Ceilàn Domínguez Salmón - The desperation of the woman of the house I (2013)
Ceilàn Domínguez Salmón - The desperation of the woman of the house II (2013)

Dennis Jardines Guerra - Portrait fo the Khukov Timoshenko plug (2013);
Dennis Jardines Guerra - Portrait of the Ivana of Khokov Timoshenko outlet (2013)

The works that are part of the collection were created recently, between 2012 and 2013. "If in the 80s - notes Maria Elena Orozco, university researcher and art critic – attention to social issues prevailed, today the trend has predominantly moved towards personal aspects and the role that the artist assumes, or feels it necessary to play in order to express his artistic discourse as well as the reality that surrounds him. The art of today is not about making a statement, but instead calls into question the reality that is becoming more and more complex.”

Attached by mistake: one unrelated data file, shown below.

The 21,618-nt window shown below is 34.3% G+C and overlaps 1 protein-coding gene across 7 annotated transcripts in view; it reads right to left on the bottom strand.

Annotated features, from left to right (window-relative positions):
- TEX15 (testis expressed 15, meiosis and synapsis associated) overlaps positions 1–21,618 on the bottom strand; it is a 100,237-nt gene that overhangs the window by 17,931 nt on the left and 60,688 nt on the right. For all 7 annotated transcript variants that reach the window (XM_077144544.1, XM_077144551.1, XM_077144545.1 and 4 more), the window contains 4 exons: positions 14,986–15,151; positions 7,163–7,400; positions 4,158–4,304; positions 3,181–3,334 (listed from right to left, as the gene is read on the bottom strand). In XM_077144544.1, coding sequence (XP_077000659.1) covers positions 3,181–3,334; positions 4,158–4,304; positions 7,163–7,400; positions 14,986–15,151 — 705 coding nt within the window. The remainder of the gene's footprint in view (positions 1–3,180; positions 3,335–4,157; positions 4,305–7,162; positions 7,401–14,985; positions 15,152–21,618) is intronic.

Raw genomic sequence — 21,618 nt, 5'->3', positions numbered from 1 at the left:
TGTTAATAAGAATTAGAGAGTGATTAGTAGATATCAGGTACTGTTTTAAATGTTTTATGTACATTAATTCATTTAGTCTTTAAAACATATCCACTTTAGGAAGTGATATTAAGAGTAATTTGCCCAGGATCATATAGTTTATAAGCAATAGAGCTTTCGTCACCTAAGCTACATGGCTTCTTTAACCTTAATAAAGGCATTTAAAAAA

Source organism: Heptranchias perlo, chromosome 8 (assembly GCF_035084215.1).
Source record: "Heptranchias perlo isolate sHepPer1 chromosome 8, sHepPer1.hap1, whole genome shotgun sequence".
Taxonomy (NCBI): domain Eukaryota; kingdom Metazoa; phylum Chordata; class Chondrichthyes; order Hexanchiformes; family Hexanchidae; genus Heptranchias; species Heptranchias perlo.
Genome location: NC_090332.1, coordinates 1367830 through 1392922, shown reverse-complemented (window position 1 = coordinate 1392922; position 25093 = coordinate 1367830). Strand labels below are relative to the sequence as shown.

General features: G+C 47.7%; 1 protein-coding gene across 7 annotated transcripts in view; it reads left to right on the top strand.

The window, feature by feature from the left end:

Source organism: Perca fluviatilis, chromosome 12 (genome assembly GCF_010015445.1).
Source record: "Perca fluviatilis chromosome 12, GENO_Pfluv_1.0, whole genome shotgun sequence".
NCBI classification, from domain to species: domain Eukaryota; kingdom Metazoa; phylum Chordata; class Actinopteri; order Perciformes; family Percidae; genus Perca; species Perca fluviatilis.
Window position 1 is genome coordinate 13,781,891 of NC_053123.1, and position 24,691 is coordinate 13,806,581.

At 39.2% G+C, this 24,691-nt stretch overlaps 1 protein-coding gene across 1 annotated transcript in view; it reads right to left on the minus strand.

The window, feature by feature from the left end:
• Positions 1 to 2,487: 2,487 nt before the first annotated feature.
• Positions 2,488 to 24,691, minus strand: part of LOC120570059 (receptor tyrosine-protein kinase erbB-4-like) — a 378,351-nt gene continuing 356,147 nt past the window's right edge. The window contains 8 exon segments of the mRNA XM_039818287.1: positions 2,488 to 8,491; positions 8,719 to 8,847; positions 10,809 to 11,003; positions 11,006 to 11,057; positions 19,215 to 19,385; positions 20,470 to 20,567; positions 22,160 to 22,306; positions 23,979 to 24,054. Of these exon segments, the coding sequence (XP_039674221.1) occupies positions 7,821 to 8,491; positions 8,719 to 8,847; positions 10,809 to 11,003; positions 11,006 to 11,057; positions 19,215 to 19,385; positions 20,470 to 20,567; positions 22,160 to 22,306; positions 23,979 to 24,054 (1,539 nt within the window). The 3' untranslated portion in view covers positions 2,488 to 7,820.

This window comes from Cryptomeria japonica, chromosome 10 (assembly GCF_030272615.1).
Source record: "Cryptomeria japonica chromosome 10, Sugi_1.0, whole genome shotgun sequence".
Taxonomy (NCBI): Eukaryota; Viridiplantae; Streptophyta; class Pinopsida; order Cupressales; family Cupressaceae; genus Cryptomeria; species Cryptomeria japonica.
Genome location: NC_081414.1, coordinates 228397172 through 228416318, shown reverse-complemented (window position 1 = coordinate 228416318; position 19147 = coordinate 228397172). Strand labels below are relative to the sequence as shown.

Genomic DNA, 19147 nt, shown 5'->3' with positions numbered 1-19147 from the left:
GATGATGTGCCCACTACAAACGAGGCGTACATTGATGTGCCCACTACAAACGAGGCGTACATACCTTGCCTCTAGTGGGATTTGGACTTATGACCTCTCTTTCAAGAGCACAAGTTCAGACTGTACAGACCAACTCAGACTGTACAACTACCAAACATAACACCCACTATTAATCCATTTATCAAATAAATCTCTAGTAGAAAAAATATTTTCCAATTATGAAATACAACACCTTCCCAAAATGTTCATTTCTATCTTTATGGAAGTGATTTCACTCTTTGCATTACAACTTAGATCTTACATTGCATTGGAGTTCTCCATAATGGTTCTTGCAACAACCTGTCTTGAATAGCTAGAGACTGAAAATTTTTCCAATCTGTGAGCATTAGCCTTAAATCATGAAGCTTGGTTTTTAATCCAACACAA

Leodanys José De la O. Reyes - Interior landscape (2013);
Leodanys José De la O. Reyes - Exterior landscape (2013)

Browsing through the works in the collection you cannot help but notice how references to legends of the revolution, like Che Guevara or the national flag, are rather fleeting and framed in a creative and liberating energy, often with an irreverent attitude.

Evelynn Álvarez Rodríguez - We will be (2013);
Evelynn Álvarez Rodríguez - Like Che!!! (2013)

Juan Luis Maceo Núñez - Untitled (2013)

Among the 144 artists in the Imago Mundi project, we encounter the most diverse experiences, from the over-fifties to artists who are fresh from the Academy, and self-taught artists who have achieved successful careers. Thanks to this curatorial and artistic policy – highlights Carlos Gàmez – “a mosaic gradually took form that encompasses various ways of understanding art, beginning with the most traditional painting up to the more conceptually intense expressions.”